In an attempt to portray the various experiences of Polish/Lithuanian/Russian/Germans near the close of the Second World War Sepetys chose four narrators: a Lithuanian nurse named Joana, Emilia a young Polish girl, a Prussian artist named Florian and Alfred, a young German sailor. Sepetys states that she deliberately chose "the child and young adult narrative" for this novel so that the reader could experience "seeing the war through the eyes of youths from different nations, forced to leave everything they loved behind."
Although the main characters are fictional, they convey the struggles, the desires and the hopes people experienced as they fled to safety. One of the greatest strengths of this novel is that Sepetys doesn't spare her readers any of the horror of war, demonstrating that no one is spared not even the young German sailor. The account is not graphic yet through the eyes of each we learn of the brutality experienced and of lives irrevocably changed. In spite of this inhumanity, Sepetys shows that acts of kindness, courage and sacrifice abound; Florian and Emilia saving each other, Joana's concern for others, the shoe poet's kindness and his care for the young orphaned boy.
As in any good fiction, several of the characters experience a significant transformation. The most interesting was that of Florian Beck. Florian realizes he has been duped by the Nazi's into helping with their theft of rare art. Bent on revenge he steals a priceless piece of art from a prized collection plus the keys to where some of that art has been hidden. To safeguard himself, Florian doesn't want to be involved with anyone, least of all Emilia or Joana. He tries to abandon Emilia several times. Emilia however believes there is much goodness in Florian and refers to him as her knight. Eventually Florian lives up to Emilia's belief in him. When Emilia believes she is unlikely to survive the disaster she begs Florian to take her daughter knowing he will protect and save her. "The knight. He had the baby. I knew he'd be a savior." But Emilia is also responsible for saving Florian - possibly twice, something Florian acknowledges at the end of the novel. Emilia saved Florian by drawing out his goodness.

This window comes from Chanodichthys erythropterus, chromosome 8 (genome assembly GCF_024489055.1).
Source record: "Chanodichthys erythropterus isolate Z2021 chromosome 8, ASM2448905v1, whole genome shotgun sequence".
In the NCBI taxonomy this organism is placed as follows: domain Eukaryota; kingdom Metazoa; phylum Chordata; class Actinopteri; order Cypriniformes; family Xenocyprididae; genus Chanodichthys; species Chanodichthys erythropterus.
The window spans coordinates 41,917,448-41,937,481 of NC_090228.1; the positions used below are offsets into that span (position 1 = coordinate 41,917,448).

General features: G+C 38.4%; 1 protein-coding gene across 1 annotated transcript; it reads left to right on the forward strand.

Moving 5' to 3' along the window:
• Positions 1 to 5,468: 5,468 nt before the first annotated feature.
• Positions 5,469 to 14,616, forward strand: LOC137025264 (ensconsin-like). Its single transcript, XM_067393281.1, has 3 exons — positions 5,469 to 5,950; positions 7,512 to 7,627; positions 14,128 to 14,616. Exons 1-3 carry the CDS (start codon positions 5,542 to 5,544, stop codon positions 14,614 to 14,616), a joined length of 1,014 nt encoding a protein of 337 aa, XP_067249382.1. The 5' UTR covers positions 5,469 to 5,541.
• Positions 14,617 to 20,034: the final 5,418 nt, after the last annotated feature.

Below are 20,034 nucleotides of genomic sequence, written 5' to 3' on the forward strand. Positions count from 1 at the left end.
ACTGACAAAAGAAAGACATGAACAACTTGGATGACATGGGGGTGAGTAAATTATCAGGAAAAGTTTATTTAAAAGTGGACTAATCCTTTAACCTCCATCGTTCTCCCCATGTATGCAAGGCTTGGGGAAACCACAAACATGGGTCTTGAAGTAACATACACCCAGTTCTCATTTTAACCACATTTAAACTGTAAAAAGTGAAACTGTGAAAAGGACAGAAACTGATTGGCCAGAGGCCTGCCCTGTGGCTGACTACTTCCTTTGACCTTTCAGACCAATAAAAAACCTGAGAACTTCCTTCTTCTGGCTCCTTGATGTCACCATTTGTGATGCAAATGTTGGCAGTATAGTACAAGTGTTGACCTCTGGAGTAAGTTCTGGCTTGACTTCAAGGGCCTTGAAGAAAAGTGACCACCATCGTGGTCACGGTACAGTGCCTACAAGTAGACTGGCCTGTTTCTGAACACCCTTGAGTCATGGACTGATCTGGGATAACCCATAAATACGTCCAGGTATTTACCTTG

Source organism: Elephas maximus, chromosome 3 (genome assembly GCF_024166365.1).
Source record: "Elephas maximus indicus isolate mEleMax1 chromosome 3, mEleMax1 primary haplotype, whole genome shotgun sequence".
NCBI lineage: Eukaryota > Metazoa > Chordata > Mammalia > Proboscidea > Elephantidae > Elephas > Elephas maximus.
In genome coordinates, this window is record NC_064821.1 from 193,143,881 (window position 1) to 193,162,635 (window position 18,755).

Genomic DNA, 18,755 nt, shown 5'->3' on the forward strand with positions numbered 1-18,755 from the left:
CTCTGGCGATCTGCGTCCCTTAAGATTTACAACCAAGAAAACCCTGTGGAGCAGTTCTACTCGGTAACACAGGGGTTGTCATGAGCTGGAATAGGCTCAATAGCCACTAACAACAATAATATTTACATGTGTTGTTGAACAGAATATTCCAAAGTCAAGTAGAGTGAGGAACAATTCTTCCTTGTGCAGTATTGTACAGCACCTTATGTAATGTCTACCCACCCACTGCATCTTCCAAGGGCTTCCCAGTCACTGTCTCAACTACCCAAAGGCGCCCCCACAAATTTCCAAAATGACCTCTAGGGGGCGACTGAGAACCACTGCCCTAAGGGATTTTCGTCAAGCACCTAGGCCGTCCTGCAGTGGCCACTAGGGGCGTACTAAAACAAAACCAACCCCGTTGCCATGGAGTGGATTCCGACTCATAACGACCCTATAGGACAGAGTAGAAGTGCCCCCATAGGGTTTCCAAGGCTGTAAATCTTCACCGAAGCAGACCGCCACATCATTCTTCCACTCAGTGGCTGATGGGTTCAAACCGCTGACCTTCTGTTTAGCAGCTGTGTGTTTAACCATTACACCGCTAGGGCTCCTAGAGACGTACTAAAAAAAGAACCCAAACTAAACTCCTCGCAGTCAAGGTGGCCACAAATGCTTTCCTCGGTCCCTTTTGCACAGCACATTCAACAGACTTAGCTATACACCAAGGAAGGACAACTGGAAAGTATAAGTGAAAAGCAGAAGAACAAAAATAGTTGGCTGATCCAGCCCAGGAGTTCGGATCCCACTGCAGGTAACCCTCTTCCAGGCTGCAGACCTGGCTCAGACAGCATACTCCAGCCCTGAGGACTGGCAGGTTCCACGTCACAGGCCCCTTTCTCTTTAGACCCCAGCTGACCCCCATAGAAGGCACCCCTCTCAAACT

The only German in the novel, Alfred Frick is portrayed as delusional young man hopelessly indoctrinated in Nazi propaganda. He is perhaps the most tragic character in the novel because he demonstrates how the young people of Germany came to believe Hitler's ideas about races and groups of people. His indoctrination is demonstrated by the little ditty he's made up to remind him of the Reich's racial, social and political enemies. Unable to face the terrible thing he's done, Alfred spends all his time fantasizing about how superb a sailor he is and composing fictional letters to a girl he loved, Hannelore Jager. In one such imaginary letter he states, "Imagine, my darling, your Alfred is saving two thousand lives." In reality he's been asked to clean the toilets. When the sailors explain to him that soldiers who are dying will be left behind, Alfred coldly states, "Quite wise...Leave the browned cabbage in the basket. It makes no sense to save a head with only a few good leaves." Alfred's blind loyalty to Adolf Hitler and his Aryan dreams led him to commit an unspeakable act. His death, which occurs while he is screaming Nazi rhetoric is symbolic and foreshadows the death of the Nazi regime.